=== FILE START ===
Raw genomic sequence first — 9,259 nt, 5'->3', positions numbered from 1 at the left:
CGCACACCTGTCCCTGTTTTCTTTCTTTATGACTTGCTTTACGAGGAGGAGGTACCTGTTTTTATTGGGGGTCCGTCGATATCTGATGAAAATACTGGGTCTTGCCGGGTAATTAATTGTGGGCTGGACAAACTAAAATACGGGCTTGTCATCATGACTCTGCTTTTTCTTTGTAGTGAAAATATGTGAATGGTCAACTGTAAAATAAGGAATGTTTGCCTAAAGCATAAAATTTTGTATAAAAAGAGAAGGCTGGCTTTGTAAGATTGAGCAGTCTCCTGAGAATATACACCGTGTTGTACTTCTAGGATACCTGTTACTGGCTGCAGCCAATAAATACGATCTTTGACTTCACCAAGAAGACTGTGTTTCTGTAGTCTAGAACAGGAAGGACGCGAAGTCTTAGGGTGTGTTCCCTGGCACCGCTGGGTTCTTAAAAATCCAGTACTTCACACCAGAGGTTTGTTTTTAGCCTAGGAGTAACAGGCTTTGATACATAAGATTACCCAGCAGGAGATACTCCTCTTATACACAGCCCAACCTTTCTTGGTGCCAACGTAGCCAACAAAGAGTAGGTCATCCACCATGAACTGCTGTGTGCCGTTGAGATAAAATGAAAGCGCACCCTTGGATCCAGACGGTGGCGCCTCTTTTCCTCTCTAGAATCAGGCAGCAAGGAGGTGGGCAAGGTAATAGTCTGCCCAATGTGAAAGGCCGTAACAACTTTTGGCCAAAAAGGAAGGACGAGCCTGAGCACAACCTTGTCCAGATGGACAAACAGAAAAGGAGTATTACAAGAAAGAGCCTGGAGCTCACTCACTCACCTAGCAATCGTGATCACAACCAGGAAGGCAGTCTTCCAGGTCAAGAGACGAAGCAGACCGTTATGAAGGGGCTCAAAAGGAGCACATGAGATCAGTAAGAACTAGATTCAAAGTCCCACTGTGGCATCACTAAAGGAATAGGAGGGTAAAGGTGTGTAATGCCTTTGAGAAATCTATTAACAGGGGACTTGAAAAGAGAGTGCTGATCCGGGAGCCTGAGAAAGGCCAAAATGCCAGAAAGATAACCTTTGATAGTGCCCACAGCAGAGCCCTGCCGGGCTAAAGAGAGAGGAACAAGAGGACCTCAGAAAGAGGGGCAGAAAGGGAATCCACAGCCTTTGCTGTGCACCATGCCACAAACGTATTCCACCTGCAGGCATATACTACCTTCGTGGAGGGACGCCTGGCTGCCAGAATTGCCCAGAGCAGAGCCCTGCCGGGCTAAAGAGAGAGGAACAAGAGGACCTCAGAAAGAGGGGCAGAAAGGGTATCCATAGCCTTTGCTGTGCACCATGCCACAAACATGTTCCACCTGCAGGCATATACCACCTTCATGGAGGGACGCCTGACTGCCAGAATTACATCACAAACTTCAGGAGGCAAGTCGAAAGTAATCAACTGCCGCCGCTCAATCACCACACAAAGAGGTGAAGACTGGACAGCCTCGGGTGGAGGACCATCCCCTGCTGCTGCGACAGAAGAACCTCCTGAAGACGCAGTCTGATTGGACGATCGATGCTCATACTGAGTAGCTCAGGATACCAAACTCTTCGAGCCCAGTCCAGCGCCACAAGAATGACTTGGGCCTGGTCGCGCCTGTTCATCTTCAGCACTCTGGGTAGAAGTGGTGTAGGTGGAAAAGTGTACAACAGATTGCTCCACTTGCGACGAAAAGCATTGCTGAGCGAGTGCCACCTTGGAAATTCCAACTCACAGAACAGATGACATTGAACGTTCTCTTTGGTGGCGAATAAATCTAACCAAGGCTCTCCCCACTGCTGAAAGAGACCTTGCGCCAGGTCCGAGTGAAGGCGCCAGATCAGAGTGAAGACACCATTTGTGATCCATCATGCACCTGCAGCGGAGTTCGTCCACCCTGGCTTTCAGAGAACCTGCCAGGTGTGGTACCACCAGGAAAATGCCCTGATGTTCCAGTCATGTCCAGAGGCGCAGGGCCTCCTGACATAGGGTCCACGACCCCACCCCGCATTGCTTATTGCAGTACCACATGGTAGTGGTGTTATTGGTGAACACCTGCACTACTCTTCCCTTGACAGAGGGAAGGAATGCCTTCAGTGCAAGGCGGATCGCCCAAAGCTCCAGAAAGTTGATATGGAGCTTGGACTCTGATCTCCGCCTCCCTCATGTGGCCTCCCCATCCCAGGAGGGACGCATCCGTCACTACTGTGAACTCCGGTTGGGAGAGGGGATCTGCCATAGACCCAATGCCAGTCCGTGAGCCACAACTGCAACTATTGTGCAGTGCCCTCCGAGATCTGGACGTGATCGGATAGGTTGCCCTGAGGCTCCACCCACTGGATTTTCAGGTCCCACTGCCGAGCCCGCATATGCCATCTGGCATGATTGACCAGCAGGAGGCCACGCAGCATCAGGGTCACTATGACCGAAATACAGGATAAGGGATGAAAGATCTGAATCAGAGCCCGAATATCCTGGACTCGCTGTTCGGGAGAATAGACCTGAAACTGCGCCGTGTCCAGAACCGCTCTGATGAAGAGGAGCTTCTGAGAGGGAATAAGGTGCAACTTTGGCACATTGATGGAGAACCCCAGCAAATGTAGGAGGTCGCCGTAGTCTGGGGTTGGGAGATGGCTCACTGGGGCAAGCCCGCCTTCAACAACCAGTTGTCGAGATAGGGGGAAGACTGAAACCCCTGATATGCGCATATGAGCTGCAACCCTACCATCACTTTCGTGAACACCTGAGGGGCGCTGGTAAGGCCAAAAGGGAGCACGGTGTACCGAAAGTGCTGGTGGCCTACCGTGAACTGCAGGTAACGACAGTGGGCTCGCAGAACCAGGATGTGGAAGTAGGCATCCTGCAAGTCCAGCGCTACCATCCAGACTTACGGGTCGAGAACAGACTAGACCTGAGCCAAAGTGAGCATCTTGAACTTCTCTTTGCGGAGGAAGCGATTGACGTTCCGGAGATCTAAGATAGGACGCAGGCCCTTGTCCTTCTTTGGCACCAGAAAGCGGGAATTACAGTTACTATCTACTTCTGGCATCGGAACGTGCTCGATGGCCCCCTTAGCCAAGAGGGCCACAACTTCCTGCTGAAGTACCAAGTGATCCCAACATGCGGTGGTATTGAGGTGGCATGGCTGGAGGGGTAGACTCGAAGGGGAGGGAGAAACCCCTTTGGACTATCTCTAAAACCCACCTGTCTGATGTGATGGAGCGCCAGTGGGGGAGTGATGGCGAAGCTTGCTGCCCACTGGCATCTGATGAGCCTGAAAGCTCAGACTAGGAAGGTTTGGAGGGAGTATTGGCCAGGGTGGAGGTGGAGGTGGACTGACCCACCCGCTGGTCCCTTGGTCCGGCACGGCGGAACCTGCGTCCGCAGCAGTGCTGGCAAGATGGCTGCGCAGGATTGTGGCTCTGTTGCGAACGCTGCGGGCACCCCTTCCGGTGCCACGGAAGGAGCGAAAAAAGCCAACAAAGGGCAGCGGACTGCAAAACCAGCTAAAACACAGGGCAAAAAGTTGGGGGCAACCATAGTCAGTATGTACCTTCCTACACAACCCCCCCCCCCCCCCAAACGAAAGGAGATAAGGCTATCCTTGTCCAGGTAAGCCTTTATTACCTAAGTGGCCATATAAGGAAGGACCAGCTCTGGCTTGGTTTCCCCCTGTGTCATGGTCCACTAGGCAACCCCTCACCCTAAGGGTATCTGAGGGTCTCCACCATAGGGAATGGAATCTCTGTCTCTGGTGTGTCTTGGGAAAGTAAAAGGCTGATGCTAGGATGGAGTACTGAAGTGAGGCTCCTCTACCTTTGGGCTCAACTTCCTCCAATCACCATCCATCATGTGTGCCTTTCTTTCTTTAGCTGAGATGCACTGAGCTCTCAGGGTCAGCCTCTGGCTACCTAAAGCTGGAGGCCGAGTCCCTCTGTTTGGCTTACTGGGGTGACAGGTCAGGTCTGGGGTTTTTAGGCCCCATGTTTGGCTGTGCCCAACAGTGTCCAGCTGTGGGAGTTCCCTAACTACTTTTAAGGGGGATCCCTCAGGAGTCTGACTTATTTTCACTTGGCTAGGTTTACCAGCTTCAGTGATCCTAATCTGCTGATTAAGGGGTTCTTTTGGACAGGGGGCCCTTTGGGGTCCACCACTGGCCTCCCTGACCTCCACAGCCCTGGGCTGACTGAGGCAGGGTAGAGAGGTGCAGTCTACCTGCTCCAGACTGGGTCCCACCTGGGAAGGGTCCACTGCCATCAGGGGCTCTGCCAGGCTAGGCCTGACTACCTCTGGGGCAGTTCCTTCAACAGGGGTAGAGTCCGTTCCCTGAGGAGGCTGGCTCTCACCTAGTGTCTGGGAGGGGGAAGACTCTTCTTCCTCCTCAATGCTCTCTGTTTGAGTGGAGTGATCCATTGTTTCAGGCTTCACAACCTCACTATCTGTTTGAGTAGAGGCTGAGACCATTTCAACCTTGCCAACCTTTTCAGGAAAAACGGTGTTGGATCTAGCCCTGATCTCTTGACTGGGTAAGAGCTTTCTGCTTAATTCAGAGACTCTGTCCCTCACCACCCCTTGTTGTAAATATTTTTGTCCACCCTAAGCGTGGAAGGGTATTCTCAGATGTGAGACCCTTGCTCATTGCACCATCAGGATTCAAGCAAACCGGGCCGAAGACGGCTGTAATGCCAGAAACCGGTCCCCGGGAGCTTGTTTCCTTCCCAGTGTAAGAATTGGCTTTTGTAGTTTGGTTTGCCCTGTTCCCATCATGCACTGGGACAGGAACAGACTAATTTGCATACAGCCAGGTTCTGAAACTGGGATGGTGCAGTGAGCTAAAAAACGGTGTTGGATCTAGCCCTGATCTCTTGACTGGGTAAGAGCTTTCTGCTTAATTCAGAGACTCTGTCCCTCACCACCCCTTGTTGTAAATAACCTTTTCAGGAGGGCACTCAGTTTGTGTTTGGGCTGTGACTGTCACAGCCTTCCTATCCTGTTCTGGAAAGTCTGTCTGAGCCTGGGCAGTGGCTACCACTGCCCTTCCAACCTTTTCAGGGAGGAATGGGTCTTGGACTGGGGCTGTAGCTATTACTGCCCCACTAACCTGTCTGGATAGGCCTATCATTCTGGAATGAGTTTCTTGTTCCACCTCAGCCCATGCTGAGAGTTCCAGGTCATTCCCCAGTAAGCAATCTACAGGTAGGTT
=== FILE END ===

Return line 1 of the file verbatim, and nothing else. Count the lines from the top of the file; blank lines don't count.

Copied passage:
Raw genomic sequence first — 9,259 nt, 5'->3', positions numbered from 1 at the left: